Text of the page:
Bucharest, National University of Theatre and Film
June 22-26, 2022
Georges Didi-Huberman (École des hautes études en sciences sociales, Paris)
Sybille Krämer (Freie Universität, Berlin)
Lev Manovich (City University, New York)
Radu Jude & Susana de Sousa Dias
Graduate Workshop keynote speakers:
Samaneh Moafi & Stefanos Levidis (Forensic Architecture)
The 2022 NECS Conference invites scholars to reflect on audiovisual media’s capacity to organize, create and challenge human knowledge. The conference aims to scrutinize the traditional historiographies surrounding audiovisual media and question the relationship between audiovisual media’s operative and spectacular qualities, pondering the wider implications of the juncture between audiovisual culture and epistemic practices.
By the 1950s, cinema as spectacle had become the dominant form of filmic discourse, undercutting the potential that the medium afforded the sciences, as imagined by pioneers such as Muybridge, Marey or Demenÿ. However, cinema never severed its epistemic ties completely, since film has always functioned as a vehicle of knowledge; whether as an expression of popular science, as a means of articulating historical narratives and confronting national traumas, or as a resource for sociological, psychological, or anthropological study. By the same token, public television has helped shape national identities and facilitate (or perhaps hinder) intercultural exchange. Video games – and the ensuing process of gamification – have become increasingly important forms of knowledge production and circulation. In light of such issues, this conference aims to assess the multifarious epistemic potentialities of film and audiovisual media in contemporary culture.
One of these potentialities was prophetically pronounced by Bolesław Matuszewski in 1898 when he described illustrated celluloid documents as “a new source of history”. For more than a century thereafter, audiovisual recordings have not only been presented as evidence, but also re-edited, digitally processed and self-reflectively altered to expose implicit meanings. However, the digital age has cast serious doubts over the “indexicality” of audiovisual evidence, which had initially been considered comparatively objective and tamperproof. In view of such concerns, the 2022 NECS Conference seeks to question how the indexical function of audiovisual material has been transformed in the era of deepfakes, vocal modulation and real time post-production. In doing so, the conference seeks to foreground emerging research initiatives that counter the loss of indexical faith in audiovisual media by contemplating novel techniques of working with visible evidence.
Research focusing on scientific audiovisual works has highlighted the vast array of disciplinary contexts in which the medium serves as a facilitator of public knowledge. Moreover, film and media has also been utilized within scientific research proper, as an operative tool for capturing and processing data, as well as serving as an instrument of observation and intellection. Indeed, ever since Plato’s diagrams, visual representations have been a fundamental tool within the sciences, employed as a means of coming to terms with abstract concepts and complex ideas. To this day, the contemporary sciences confront us with an abundance of audiovisual instruments designed to facilitate the intuitive grasping of abstractions, to visualize what eludes the naked eye, as well as to articulate predictions, detect patterns and calculate regularities. Such audiovisual application challenges contemporary media scholars to expand our understanding of the epistemology of media production and consumption by inquiring into the multifaceted mediality of our epistemic practices.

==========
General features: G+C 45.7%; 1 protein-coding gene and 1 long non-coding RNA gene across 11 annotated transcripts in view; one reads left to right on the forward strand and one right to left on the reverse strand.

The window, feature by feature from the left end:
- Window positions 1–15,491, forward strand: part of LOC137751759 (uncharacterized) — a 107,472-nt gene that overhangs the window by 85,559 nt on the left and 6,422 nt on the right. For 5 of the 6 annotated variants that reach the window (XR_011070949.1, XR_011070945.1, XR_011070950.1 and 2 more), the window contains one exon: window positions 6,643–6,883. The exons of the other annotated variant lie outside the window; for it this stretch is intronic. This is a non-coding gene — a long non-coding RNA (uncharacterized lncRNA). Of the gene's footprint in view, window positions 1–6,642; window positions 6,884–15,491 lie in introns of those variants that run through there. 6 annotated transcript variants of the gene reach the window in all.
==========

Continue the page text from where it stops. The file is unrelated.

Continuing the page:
Early synoptic installations like the atlas and cinematic procedures such as montage can be seen as precursors to the myriad of contemporary audiovisual techniques and technologies, all of which, with their novel functions and operations, provide new ways of visually processing, gaining and structuring knowledge. At the same time, they afford innovative modes of working with archives, assembling information and sharing insights. By moving beyond an aesthetic approach to audiovisual representations and instead positioning them as the practice of reframing, unframing, reconfiguring, reenacting, and re-organizing knowledge, the 2022 NECS Conference seeks to examine techniques and methodologies like operative images, immersive technologies, automated images, functional images, image processing, cultural analytics, machine learning, artificial neural networks (AI), digital modeling, as well as analogous innovations within sound and sound design. The conference equally aims to question how these technologies affect our present day modes of audiovisual media production, distribution and consumption by looking, for instance, at how they reshape the screen industries or the festival circuits.
Many of these media practices have long moved out of scientific laboratories and increasingly pervade our everyday life in countless ways, while our dependence on them has been brought into sharp relief by the recent pandemic. When shopping, navigating the city, using household appliances or even looking up words in a dictionary, one feeds a massive apparatus of data mining and processing. Our ubiquitous use of media also implies an ongoing anonymous work of data collecting and analysis, which is profoundly linked to the economic interests of corporations (see discussions on immaterial labour) and to the political interests of the powers that be. As such, the NECS 2022 Conference aims to analyze the episteme that dawn within these contemporary transformations: a configuration of media, politics and economics, which one might describe as a new pouvoir-savoir.
Submissions may include, but are not limited to, the following topics/research fields:
– historical accounts:
– early screen media practitioners and science
– film, history, new film history, cinema history
– histories of research film
– audiovisual media and scientific progress in State Socialism
– media histories
– morphologies of epistemic media practices:
– scientific audiovisual media, research film, educational film as useful film
– elaborative practices of existing footage: found footage, remix practices etc.